When helicase unwinds the DNA it affects the supercoiling, what adjusts this? topoisomerase.
How do you deal with the overhang left behind by the lagging strand? Telomerase. it is a reverse transcriptase so it uses RNA as a template for DNA. this extends the length of the telomeres and protects them, BUT also involved with cnacer and immortality of cancer cells. Telomerase activity decreases with age.
Promoters are regions used to activate or repress trnascription of a gene, they cannot be moved. How are enhancers different? Enhancers regulate like a promoter, but they can be moved relative to the gene its regulating and the 5'-3' orientation can be flipped
promoters and enhancers are actually recognition sequences that are bound to transcription factors. what are the 2 most common? TATA box and CCAAT box. Most minimal promoters for Pol II have the TATA sequence
Transcription factors have 2 domains, a binding domain and an activation domain. What happens when there is only a binding domain? The activation domain induces RNA synthesis by recruiting RNA polymerase, so if there is no activation domain the transcription factor acts as an inhibitor of transcription
What are the 4 transcription factor families? hleix turn helix; zinc fingers; helix loop helix; Leucine zippers.
helix turn helix? think hox genes, binds DNA by wedging into major groove. zinc fingers also wedge into major groove, but are weaker so you need more of them
helix loop helix? form heterodimers, 2 diff polypeptides must bind before they will bind DNA. Leucine zippers, also form dimers, are held together in a helix with their hydrophobic faces out, they form the scissor grip on DNA
What is the first thing you need to do to translate protein? assemble some ribosomes. rRNA makes up ~90% of our total RNA, (functional intermediate)
Where in the cell are ribosomes produced? Nucleolus, region of the nucleus, this is NOT a membrane bound organelle even though it may look like one..DING. it looks like this because so many ribosomes are pouring out of it.
Oscar Miller Feathers? way to elevate rRNA abundance. each gene can simultaneously produce multiple transcripts
rRNA is polycistronic. each gene codes for three rRNA's via Pol I. rRNA does the translating, but it is not translated itself.
What do riboncleoproteins do? assemble around the rRNA to form the large and small subunitsof ribosomes.
now you have tRNA, it undergoes extensive post translational modofication. what is one very important modification? anitcodon loops (folding into clover leafs). these anticodons are complimentary to a specific mRNA codons, the anticodons will bind the codons and this is how they specify amino acids.
You now have all the machinery to make protein, but how do get it out of the nucleus so translation can occur? huge, nuclear pore complexes usung inportins and exportins.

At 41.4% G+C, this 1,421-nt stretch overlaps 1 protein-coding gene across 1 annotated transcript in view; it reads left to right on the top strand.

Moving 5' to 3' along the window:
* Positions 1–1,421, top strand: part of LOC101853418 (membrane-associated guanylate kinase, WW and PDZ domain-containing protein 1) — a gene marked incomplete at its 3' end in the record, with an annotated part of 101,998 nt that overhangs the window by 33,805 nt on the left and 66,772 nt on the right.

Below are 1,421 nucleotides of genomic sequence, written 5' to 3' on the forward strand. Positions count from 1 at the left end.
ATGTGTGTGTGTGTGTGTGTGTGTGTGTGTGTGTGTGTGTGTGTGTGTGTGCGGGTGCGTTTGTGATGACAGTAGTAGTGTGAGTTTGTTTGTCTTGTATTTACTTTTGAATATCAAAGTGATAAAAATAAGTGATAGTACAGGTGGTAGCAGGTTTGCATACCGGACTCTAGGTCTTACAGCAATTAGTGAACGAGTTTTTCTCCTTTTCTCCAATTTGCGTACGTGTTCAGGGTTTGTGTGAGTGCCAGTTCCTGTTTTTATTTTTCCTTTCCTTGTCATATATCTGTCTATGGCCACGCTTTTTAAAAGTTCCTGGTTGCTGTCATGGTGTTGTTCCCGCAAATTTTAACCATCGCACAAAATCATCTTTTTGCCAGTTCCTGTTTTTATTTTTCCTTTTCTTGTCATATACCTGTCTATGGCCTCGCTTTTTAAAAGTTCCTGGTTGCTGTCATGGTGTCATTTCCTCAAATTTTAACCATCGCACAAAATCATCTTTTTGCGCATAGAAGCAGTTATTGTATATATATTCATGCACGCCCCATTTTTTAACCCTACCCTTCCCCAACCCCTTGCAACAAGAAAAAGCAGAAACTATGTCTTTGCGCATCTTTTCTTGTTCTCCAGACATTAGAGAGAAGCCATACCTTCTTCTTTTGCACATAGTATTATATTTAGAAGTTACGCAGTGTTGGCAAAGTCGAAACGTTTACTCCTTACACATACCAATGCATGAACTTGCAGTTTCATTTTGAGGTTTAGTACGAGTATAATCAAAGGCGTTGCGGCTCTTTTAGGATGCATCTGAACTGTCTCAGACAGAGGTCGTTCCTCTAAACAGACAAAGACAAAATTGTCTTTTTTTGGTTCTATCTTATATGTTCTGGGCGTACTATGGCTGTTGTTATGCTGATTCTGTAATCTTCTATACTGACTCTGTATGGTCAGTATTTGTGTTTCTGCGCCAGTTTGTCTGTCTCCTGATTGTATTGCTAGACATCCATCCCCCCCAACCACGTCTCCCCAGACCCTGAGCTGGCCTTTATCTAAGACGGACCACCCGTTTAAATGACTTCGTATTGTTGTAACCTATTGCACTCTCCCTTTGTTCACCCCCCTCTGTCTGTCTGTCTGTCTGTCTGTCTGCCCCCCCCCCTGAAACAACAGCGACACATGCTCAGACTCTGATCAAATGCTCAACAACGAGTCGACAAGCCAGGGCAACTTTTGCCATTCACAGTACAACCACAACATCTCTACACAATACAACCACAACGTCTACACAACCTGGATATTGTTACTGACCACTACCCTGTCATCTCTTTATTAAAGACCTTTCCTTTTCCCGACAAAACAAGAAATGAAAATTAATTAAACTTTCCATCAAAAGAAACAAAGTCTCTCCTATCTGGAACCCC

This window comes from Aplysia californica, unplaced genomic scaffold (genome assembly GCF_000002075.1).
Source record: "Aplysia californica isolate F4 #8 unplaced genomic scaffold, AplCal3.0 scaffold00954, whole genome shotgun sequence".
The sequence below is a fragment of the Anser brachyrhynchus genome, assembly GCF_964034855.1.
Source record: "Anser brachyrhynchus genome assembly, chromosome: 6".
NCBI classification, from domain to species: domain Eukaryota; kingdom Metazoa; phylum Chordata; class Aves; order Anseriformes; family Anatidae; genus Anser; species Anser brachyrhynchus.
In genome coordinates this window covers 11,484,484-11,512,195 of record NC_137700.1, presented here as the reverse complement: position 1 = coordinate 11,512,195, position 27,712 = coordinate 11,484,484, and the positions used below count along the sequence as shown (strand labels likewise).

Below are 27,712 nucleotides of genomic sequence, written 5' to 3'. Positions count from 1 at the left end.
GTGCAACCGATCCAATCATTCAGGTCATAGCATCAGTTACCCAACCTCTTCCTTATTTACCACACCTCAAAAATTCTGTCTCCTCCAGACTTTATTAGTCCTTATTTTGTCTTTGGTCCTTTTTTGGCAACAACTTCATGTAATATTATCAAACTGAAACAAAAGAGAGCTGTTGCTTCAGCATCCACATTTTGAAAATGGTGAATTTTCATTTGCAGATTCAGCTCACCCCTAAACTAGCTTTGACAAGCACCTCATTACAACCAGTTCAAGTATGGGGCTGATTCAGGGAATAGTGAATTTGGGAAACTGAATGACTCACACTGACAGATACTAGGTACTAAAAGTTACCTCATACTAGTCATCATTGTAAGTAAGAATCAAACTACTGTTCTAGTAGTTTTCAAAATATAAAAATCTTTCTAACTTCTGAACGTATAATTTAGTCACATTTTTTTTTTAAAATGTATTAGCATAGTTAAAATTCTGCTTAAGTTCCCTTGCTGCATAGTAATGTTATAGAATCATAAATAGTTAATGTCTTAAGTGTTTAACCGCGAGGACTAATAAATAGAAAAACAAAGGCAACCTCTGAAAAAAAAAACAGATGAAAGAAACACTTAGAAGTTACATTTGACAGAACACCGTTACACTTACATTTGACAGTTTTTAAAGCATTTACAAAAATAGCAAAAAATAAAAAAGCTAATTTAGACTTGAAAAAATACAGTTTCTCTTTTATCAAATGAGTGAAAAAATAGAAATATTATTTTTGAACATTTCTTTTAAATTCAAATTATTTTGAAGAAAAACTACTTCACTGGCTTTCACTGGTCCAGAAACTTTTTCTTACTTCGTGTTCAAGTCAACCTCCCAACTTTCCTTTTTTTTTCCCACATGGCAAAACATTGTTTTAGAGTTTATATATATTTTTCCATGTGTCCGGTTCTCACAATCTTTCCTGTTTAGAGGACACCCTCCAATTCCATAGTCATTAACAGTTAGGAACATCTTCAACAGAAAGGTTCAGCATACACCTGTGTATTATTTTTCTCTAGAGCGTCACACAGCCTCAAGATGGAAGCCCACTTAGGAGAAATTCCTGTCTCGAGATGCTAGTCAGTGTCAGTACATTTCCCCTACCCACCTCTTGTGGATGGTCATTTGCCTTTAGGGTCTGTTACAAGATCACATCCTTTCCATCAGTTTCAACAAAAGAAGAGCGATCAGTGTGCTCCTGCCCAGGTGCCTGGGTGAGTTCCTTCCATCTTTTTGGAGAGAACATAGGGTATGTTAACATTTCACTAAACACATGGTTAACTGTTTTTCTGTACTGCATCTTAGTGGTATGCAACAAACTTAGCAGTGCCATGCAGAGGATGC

once tRNA get to the cytoplasm there is one more thing you have to do before translation? tRNA charging, it requires ATP. you have to bind the 3' group of the tRNA with the carboxyl group of the amino acid specific to that tRNA.
how do 4 nucleotides code for 20 amino acids? every 3 bases in mRNA codes for a different amino acid. then you run all the possibilties of those combinatiions and you get 64 possibilities=multiple codos code for the same amino acid.
When this happens where do you usually see the change in the codon? the 3rd base. it is called wobble and is another feature that lets us escape from some mutations.
What is the start codon? methionine codon, AUG. all have to start with AUG, but what if you dont need a methionine in your protein? you cleave the amino terminus to remove it.
translation will continue until it hits one of 3 stop codons, they are? UAG, UGA, UAA
P sites and A sites... P site is region of ribosome that binds tRNA tha tis attahced to the growing polypeptide. A site region of ribosome that binds the aminoacyl tRNA for the next amino acid to be bound to the growing polypeptide.
What is important to remember about this? that the polypeptide is actually added to the AA, not vice versa.
Once the protein is made it needs to be sorted, where does this happen? a region of the protein called the signal sequence is bound by a docking protein, which in turn binds a receptor (eg transmembrane type III) on the organelles membrane allowing the protein to be translocated through a channel in the membrane.
more on sorting...from the rough ER proteins have to get to their final destination, plasma membrane, lysosome, or extracellular secretion. How does this happen. refered to as intracellular membrane trafficking, from the ER through the cisternae of the golgi towards the plasma membrane, futher sorted as they go. E face=lumenal sideo of organelles and vesicle. P side=cytoplasmic side.
Difference between mutations and teratogens? a mutation is any change in DNA sequence, NOT a congnital defect, though one may result from a mutation. DING. Teratogens are factors that interfere with developmental processes without changing DNA, they will NOT be heritable, ie fetal alcohol synd.